Monday, December 10, 2018
Sunday, December 9, 2018
GARY PHILLIPS’ HARD BOILED DETECTIVE RETURNS TO GRITTY ACTION IN ‘HOLLIS FOR HIRE’ NOW AVAILABLE FOR DIGITAL PRE ORDER!
Award-winning author Gary Phillips put his own mark on the Private Eye genre with his creation of Nate Hollis. Originally a comic character, Nate made the transition to prose and to Pro Se Productions in HOLLIS, P.I. Hollis returns in a brand new collection set to debut December 13. GARY PHILLIPS’ HOLLIS FOR HIRE is now available for pre-order in digital format.
New York Times bestseller Sara Paretsky, Edgar winner Naomi Hirahara, Deadly Ink nominee Sarah M. Chen, hardboiled adept Scott Adlerberg, and new pulpster Phillip Drayer Duncan along with Hollis’ creator and Anthony Award Winner Gary Phillips (Black Pulp, Peepland) deliver tales of a P.I. who Kevin Burton Smith in Mystery Scene magazine called “Slick as spit, big-shouldered Hollis walks the walk and talks the talk…” This edition also includes two previously published Hollis stories by Phillips, “King Cow” and “Hollywood Killer.”
GARY PHILLIPS’ HOLLIS FOR HIRE, featuring a great cover by Jeffrey Hayes and digital formatting by Antonino Lo Iacono and Marzia Marina, is available for pre-order in ebook format for $2.99 at https://www.amazon.com/Gary-Phillips-Hollis-Hire-ebook/dp/B07L2HQCVW/ref=sr_1_1?ie=UTF8&qid=1543971249&sr=8-1&keywords=hollis+for+hire.
Both the print and digital copies will be available on December 13th, 2018 via Amazon and the Pro Se store at www.prose-press.com.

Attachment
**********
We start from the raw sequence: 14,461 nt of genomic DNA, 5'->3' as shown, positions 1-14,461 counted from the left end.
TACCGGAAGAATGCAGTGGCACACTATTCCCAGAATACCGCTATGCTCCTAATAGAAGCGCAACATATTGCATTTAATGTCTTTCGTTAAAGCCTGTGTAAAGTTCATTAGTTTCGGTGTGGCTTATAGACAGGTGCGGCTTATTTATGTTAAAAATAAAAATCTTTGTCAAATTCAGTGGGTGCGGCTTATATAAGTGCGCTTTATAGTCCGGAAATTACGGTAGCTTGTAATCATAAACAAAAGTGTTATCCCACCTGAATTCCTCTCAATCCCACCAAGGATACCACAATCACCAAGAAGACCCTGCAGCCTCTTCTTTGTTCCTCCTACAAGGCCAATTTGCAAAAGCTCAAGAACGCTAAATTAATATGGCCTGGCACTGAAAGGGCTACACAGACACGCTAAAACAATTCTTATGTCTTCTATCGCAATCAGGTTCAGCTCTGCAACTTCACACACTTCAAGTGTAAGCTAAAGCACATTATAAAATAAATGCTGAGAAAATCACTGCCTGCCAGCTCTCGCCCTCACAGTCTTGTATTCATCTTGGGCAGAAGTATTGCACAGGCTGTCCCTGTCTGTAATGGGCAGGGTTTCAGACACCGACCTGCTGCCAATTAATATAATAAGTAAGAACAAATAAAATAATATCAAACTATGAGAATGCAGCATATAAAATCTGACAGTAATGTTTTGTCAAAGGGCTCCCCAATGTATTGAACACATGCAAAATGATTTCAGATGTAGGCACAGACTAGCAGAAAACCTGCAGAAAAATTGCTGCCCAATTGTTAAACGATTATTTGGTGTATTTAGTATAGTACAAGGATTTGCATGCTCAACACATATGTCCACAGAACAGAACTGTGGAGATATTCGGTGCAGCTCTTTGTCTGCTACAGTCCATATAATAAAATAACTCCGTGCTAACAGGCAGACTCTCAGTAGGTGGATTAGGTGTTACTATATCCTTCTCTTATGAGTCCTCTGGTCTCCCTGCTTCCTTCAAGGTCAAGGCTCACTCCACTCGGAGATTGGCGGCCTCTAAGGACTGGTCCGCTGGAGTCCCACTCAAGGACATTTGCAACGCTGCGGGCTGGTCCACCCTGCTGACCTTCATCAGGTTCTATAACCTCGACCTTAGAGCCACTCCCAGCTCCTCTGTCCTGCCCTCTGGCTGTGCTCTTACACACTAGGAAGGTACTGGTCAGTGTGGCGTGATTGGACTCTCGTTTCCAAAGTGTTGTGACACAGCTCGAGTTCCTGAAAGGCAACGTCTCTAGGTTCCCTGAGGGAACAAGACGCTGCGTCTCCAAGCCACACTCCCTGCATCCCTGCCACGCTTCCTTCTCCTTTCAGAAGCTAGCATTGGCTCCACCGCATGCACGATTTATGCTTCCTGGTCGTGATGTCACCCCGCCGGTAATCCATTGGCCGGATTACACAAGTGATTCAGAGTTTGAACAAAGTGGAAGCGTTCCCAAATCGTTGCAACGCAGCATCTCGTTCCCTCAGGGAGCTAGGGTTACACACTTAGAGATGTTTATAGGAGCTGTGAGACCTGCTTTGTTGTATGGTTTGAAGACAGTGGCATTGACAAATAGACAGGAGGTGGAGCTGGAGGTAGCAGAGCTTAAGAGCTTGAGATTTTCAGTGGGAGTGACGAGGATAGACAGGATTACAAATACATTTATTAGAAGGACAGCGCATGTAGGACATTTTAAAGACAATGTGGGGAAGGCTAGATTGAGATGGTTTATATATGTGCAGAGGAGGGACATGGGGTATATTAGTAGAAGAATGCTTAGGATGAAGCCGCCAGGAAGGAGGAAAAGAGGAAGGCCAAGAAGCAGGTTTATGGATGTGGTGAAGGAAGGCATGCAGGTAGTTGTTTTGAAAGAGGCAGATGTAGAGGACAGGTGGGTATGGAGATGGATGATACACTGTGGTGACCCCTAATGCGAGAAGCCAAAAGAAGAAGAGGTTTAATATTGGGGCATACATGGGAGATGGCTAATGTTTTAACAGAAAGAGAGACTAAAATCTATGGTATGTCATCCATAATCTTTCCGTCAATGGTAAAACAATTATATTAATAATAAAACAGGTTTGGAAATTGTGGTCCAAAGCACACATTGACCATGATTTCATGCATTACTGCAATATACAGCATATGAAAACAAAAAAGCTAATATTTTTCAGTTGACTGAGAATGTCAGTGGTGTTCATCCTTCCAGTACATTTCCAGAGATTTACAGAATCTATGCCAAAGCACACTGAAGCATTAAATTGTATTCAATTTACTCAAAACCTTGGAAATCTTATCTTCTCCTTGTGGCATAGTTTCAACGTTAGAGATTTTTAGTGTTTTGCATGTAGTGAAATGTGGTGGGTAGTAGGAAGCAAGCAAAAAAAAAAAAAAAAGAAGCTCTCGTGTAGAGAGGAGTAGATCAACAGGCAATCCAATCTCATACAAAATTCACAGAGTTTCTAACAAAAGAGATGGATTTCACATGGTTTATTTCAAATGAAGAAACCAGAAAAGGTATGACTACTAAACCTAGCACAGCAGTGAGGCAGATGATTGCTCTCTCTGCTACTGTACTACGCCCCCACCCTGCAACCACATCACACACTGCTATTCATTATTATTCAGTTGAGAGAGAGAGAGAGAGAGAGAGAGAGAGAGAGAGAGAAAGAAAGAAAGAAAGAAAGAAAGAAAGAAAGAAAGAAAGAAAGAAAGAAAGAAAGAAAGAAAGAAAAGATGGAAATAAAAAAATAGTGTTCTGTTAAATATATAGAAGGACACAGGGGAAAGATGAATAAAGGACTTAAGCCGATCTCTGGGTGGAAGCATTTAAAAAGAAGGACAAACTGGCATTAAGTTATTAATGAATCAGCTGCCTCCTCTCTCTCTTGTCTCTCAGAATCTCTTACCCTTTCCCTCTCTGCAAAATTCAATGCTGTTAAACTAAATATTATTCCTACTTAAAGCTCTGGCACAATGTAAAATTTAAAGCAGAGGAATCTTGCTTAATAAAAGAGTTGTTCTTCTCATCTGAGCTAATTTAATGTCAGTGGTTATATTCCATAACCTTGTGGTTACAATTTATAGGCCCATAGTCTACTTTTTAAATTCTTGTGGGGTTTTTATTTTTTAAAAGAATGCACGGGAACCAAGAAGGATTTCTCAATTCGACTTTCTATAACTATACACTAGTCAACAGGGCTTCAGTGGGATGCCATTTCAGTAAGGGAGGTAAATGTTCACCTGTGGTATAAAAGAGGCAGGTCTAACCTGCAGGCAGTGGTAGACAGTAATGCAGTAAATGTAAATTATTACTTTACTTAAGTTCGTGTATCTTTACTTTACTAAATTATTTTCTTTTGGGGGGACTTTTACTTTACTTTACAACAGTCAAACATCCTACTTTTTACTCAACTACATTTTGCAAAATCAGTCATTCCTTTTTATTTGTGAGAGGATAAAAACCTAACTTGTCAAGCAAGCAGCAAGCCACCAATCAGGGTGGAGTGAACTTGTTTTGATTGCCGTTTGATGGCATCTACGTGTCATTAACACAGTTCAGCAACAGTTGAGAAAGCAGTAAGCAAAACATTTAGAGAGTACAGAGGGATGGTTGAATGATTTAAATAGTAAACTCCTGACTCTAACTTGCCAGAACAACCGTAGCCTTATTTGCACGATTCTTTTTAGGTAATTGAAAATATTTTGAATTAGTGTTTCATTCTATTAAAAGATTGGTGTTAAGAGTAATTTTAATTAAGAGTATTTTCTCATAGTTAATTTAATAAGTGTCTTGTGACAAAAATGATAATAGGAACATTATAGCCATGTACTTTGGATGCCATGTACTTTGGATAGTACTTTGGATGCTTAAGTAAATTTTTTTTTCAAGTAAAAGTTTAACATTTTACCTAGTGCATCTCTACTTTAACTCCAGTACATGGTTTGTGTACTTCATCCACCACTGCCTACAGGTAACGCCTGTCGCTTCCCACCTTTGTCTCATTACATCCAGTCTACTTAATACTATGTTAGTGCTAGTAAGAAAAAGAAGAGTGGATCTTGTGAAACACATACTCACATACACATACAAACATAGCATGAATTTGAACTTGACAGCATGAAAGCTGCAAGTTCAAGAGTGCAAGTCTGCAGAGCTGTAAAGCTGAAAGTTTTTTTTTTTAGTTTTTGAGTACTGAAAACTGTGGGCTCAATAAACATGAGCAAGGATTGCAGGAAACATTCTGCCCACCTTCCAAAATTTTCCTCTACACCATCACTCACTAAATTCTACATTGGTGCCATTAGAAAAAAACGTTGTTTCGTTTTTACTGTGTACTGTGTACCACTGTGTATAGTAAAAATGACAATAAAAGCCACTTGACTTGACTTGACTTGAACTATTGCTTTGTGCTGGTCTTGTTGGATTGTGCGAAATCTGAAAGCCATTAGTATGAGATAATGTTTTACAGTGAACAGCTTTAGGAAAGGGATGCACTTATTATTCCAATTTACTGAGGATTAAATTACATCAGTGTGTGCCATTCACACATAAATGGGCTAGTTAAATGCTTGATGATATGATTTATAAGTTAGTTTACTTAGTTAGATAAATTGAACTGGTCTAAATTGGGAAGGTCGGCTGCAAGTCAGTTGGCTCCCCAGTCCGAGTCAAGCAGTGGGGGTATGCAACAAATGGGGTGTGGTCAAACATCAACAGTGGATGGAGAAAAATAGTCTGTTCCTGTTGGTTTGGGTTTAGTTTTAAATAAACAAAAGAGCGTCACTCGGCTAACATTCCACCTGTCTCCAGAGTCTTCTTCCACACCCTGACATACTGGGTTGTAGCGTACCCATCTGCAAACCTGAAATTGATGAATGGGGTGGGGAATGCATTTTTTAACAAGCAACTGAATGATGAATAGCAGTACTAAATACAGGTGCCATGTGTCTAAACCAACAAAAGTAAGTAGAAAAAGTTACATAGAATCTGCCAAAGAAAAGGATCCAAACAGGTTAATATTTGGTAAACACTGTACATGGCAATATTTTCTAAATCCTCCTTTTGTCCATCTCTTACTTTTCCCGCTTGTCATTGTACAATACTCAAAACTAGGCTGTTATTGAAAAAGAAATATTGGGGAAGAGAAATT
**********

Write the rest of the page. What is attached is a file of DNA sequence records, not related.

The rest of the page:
Saturday, December 8, 2018
By Sean Taylor
An iHero Entertainment Holiday Story
Then pealed the bells more loud and deep:
"God is not dead, nor doth he sleep;
The wrong shall fail, the right prevail,
With peace on earth, good will to men."
—Henry Wadsworth Longfellow
As the knife bit into the girl’s back, it pierced to the hilt, and a wet, red stream poured from the incision. Red and green lights from the street decorations blinked into the alley, flicking the scene from gray dirt and faded concrete to colorized extravagance and back to gray again The man watching impotently from a few feet away jerked against the two grunts holding his arms, but he couldn’t pull away. His fiancé lay on the ground, face pressed against the pavement, sputtering and coughing through her tears. On her back sat a third thug, a slug of a man in a denim jacket, his wrists all but rolling fat skin back to cover the cuffs as he played with the knife, wiggling it without removing it from the meat a few inches above the girl’s waist.
“Let her go!” he yelled, but in response all he got was a punch in his gut.
The two guys holding him laughed when he gasped to regain his breath.
“Let her go, damn it!”
Another gut punch.
“Or what? You’ll cry?” asked the tallest of the thugs, a white guy with green hair whipped about like a pretty boy in one of those Japanese comic books.
“Or cough up blood?” said the other thug, a squat muscle-head with fat arms stuck to his otherwise fit torso. “Or puke on us?”
Pretty Boy glared at Fat Arms, and he shut up.
“C- Carlos…” the girl stuttered.
“Hang on, Cynthia,” the man said.
All the while, I lay in the corner of the alley, hoping to God they all just go the hell away.